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We present new empirical Colour-Colour and Effective Temperature-Colour Gaia Red Clump calibrations. The selected sample takes into account high photometric quality, good spectrometric metallicity, homogeneous effective temperatures and low interstellar extinctions. From those calibrations we developed a method to derive the absolute magnitude, temperature and extinction of the Gaia RC. We tested our colour and extinction estimates on stars with measured spectroscopic effective temperatures and Diffuse Interstellar Band (DIB) constraints. Within the Gaia Validation team these calibrations are also being used, together with asteroseismic constraints, to check the parallax zero-point with Red Clump stars.
Red Clump (RC) stars are known to be good distance indicators. However the accuracy on these calculations strongly depends on the knowledge of their basic properties: a complete calibration is required.
With Gaia currently in nominal mission mode and sending data to earth, the challenge for the astronomical community is to prepare for the use of what will be at the time of release one of the largest and most complex astronomical catalogues ever produced. Use of parallax data is not straightforward due to the presence of many statistical biases and selection effects. We present an overview of a techniques for correct use of the Gaia parallax information, which relies on statistical modelling of the data in order to infer derived quantities such as distance and absolute magnitude in an unbiased way. The methods rely on a Bayesian methodology and have been applied to case studies on normal stars, variable stars, open clusters and the LMC.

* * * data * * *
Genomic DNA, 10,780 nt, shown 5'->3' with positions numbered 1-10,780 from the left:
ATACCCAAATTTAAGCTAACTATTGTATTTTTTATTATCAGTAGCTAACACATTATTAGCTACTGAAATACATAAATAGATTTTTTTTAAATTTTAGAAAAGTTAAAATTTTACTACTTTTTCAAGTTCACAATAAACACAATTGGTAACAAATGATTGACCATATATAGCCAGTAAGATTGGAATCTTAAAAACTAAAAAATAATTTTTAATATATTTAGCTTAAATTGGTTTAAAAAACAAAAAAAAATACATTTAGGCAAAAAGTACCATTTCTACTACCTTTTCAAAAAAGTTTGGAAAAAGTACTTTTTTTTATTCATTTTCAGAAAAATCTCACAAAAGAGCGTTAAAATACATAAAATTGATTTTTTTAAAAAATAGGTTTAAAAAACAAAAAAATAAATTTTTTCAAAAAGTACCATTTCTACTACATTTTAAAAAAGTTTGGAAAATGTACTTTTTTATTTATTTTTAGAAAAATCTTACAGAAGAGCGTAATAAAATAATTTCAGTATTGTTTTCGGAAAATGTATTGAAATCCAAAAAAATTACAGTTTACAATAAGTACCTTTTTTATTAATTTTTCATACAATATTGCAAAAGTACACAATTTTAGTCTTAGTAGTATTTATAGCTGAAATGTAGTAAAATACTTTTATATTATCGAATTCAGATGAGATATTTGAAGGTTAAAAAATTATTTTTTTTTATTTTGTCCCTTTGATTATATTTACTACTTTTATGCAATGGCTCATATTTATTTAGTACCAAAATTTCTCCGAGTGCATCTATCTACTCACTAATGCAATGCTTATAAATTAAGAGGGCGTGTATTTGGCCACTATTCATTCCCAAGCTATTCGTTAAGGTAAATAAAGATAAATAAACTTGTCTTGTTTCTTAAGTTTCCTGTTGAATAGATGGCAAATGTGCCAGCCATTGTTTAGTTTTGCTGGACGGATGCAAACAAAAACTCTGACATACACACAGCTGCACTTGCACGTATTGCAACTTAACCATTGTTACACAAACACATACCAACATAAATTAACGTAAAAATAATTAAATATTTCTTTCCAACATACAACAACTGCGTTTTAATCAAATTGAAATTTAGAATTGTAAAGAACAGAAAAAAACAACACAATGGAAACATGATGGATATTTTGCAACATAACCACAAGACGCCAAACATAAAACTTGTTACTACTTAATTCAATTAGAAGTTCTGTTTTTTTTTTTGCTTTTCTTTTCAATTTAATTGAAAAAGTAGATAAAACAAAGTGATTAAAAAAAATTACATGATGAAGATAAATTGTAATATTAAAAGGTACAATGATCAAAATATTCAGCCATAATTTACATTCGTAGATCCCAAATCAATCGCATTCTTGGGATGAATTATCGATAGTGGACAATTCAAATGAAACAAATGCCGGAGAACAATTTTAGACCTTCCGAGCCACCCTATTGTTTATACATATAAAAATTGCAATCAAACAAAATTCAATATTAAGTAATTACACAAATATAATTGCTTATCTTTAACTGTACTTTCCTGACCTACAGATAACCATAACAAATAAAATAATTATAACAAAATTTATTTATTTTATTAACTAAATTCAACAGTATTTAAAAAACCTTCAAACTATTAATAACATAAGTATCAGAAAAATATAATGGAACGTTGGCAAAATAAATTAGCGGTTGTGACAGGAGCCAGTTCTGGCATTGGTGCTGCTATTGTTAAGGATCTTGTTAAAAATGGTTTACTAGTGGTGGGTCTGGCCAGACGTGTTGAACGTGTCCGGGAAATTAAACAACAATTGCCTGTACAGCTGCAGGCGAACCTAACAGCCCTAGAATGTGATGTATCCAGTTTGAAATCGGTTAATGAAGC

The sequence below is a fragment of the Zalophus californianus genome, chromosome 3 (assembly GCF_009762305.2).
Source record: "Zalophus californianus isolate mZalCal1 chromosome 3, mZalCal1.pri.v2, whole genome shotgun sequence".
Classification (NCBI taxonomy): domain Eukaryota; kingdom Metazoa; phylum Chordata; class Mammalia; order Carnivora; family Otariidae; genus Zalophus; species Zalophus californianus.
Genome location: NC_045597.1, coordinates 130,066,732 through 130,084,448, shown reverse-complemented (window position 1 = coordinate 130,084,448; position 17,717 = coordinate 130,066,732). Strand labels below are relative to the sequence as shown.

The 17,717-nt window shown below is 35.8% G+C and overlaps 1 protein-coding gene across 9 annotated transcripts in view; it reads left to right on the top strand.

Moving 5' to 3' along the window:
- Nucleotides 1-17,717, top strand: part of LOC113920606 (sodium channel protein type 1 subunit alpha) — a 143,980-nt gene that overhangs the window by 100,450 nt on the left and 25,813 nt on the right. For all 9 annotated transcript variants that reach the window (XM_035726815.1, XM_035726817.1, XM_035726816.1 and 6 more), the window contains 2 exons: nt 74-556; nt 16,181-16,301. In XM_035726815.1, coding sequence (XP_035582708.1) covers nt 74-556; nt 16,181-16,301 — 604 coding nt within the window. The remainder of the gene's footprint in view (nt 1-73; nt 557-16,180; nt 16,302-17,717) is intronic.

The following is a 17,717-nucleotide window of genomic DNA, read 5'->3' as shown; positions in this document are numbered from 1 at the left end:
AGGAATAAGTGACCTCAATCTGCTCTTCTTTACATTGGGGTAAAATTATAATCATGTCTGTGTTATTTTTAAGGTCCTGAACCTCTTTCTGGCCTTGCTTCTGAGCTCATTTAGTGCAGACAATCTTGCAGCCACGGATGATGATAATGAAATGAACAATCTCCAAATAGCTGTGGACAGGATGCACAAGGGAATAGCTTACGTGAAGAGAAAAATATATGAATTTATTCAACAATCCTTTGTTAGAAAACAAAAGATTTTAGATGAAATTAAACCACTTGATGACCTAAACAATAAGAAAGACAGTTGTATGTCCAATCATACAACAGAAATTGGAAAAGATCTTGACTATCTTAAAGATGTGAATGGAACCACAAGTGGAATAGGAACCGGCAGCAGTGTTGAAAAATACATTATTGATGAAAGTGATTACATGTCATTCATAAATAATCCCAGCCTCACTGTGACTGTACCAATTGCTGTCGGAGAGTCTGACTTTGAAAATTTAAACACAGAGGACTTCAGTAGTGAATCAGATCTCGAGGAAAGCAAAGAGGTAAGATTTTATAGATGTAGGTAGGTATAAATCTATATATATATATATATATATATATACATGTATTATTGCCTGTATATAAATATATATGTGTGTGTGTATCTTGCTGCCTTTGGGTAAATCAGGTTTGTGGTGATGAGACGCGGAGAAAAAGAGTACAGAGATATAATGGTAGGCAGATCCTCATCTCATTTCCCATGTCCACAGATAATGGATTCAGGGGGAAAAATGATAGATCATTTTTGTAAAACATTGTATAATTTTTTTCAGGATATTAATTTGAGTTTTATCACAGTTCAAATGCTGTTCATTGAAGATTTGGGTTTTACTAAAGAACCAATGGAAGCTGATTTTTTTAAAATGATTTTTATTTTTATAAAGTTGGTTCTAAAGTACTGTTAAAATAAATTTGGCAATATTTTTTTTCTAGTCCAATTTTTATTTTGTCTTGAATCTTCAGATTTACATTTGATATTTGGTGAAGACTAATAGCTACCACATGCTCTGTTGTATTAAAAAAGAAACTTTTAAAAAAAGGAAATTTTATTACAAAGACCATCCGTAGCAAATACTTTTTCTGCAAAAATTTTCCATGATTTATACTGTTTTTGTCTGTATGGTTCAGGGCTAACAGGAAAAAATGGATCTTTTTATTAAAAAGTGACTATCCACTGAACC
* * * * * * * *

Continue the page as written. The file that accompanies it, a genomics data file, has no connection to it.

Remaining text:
Basic stellar parameters such as effective temperature, surface gravity, chemical composition, and projected rotational velocity, are important to classify stars and are crucial for successful asteroseismic modelling. However, the Kepler space data do not provide such information. Therefore, ground-based spectral and multi-colour observations of Kepler asteroseismic targets are necessary to complement the space data. For this purpose, in coordination with the KASC ground-based observational Working Groups, high-resolution spectroscopic data for more than 500 B, A, F and G-type stars were collected.
Gaia's five-year observation baseline might naively lead to the expectation that it will be possible to fit the parallax of any sufficiently nearby object with the default five-parameter model (position at a reference epoch, parallax and proper motion). However, simulated Gaia observations of a ‘model Universe’ composed of nearly 107 objects, 50% of which turn out to be multiple stars, show that the single-star hypothesis can severely affect parallax estimation and that more sophisticated models must be adopted. In principle, screening these spurious single-star solutions is rather straightforward, for example by evaluating the quality of the fits. However, the simulated Gaia observations also reveal that some seemingly acceptable single-star solutions can nonetheless lead to erroneous distances. These solutions turn out to be binaries with an orbital period close to one year. Without auxiliary (e.g., spectroscopic) data, they will remain unnoticed.